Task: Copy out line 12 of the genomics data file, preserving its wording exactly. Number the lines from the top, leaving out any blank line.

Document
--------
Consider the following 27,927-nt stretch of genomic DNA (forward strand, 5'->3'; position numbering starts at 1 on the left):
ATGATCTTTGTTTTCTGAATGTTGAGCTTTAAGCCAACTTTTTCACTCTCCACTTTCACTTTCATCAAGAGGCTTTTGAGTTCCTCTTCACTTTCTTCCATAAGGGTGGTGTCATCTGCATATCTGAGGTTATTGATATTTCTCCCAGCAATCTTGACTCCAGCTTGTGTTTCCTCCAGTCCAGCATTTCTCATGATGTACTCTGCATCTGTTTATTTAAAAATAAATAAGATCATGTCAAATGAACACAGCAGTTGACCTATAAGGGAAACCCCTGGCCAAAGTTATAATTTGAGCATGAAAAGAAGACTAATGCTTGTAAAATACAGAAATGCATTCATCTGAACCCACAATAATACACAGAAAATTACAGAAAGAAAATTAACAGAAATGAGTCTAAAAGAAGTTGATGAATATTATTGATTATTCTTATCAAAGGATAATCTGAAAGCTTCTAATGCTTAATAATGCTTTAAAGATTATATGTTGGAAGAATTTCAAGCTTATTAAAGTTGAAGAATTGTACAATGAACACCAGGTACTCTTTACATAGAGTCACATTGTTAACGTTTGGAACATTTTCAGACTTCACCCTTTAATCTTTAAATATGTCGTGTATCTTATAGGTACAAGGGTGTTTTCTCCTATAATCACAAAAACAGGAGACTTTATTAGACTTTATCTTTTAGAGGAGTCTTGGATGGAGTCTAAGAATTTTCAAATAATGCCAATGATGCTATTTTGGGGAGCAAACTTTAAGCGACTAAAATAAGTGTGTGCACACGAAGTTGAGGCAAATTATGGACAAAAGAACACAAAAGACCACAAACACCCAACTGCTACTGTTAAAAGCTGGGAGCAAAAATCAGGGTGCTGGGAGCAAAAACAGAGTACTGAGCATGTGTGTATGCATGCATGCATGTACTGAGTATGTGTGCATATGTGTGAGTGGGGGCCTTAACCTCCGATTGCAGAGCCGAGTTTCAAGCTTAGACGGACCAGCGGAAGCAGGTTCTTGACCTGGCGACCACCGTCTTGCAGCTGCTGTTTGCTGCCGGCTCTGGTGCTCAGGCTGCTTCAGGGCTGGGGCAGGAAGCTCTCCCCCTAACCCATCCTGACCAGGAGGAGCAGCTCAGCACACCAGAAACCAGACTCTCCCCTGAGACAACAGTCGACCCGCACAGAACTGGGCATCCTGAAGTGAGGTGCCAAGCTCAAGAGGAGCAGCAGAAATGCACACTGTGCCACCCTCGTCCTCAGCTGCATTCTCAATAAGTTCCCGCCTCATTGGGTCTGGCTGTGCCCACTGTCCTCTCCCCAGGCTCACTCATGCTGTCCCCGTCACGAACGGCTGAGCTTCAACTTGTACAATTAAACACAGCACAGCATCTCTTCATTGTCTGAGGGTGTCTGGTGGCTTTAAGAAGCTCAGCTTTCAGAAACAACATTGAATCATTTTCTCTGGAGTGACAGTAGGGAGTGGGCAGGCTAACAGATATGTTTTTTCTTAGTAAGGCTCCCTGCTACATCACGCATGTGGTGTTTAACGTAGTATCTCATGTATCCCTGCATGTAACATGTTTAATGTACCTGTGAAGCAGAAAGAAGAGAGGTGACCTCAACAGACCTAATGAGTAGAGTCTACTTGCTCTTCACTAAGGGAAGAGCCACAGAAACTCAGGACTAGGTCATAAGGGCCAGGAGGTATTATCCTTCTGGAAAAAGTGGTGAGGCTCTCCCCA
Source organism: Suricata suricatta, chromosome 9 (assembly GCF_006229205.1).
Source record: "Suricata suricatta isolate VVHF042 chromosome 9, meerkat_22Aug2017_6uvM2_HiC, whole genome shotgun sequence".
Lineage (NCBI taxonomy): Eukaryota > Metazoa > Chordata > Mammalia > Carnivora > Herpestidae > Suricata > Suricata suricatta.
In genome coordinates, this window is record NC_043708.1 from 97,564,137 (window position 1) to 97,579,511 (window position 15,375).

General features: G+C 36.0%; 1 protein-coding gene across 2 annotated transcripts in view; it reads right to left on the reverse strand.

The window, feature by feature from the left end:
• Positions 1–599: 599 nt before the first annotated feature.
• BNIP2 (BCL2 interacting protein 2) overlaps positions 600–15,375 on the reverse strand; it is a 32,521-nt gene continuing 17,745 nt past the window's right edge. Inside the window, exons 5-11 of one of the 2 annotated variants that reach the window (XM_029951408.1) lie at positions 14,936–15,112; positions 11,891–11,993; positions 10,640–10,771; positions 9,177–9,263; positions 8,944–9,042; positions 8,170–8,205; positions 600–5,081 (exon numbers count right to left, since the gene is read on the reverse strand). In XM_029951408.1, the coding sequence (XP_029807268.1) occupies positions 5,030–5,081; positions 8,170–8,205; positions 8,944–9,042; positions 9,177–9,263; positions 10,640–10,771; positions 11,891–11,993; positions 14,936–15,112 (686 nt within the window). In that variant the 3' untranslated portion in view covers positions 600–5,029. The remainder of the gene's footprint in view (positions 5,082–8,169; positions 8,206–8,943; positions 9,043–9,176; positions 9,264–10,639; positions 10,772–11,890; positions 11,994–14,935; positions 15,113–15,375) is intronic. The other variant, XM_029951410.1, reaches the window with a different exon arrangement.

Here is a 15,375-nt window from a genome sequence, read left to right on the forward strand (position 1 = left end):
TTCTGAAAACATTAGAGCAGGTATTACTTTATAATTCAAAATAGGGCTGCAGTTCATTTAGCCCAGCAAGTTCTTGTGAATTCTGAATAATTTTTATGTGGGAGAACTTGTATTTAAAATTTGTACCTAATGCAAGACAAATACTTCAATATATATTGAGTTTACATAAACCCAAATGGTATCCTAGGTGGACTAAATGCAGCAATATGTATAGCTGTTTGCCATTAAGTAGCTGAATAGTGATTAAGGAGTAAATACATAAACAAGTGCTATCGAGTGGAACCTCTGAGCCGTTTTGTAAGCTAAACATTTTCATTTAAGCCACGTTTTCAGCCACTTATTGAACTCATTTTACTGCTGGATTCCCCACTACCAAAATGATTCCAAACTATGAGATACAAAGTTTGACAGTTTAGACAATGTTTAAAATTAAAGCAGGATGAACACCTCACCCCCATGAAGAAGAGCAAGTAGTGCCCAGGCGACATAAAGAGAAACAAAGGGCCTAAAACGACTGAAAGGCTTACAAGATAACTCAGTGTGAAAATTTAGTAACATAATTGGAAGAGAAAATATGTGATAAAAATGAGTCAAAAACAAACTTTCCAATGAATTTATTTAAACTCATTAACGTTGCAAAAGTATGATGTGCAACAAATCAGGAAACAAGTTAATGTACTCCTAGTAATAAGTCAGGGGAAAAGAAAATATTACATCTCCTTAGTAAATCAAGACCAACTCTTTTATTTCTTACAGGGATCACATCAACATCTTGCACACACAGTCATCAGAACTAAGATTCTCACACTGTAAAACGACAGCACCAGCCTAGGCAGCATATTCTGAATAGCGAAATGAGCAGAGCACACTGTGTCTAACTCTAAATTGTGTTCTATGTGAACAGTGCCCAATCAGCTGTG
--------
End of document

TTCTGAAAACATTAGAGCAGGTATTACTTTATAATTCAAAATAGGGCTGCAGTTCATTTAGCCCAGCAAGTTCTTGTGAATTCTGAATAATTTTTATGTGGGAGAACTTGTATTTAAAATTTGTACCTAATGCAAGACAAATACTTCAATATATATTGAGTTTACATAAACCCAAATGGTATCCTAGGTGGACTAAATGCAGCAATATGTATAGCTGTTTGCCATTAAGTAGCTGAATAGTGATTAAGGAGTAAATACATAAACAAGTGCTATCGAGTGGAACCTCTGAGCCGTTTTGTAAGCTAAACATTTTCATTTAAGCCACGTTTTCAGCCACTTATTGAACTCATTTTACTGCTGGATTCCCCACTACCAAAATGATTCCAAACTATGAGATACAAAGTTTGACAGTTTAGACAATGTTTAAAATTAAAGCAGGATGAACACCTCACCCCCATGAAGAAGAGCAAGTAGTGCCCAGGCGACATAAAGAGAAACAAAGGGCCTAAAACGACTGAAAGGCTTACAAGATAACTCAGTGTGAAAATTTAGTAACATAATTGGAAGAGAAAATATGTGATAAAAATGAGTCAAAAACAAACTTTCCAATGAATTTATTTAAACTCATTAACGTTGCAAAAGTATGATGTGCAACAAATCAGGAAACAAGTTAATGTACTCCTAGTAATAAGTCAGGGGAAAAGAAAATATTACATCTCCTTAGTAAATCAAGACCAACTCTTTTATTTCTTACAGGGATCACATCAACATCTTGCACACACAGTCATCAGAACTAAGATTCTCACACTGTAAAACGACAGCACCAGCCTAGGCAGCATATTCTGAATAGCGAAATGAGCAGAGCACACTGTGTCTAACTCTAAATTGTGTTCTATGTGAACAGTGCCCAATCAGCTGTG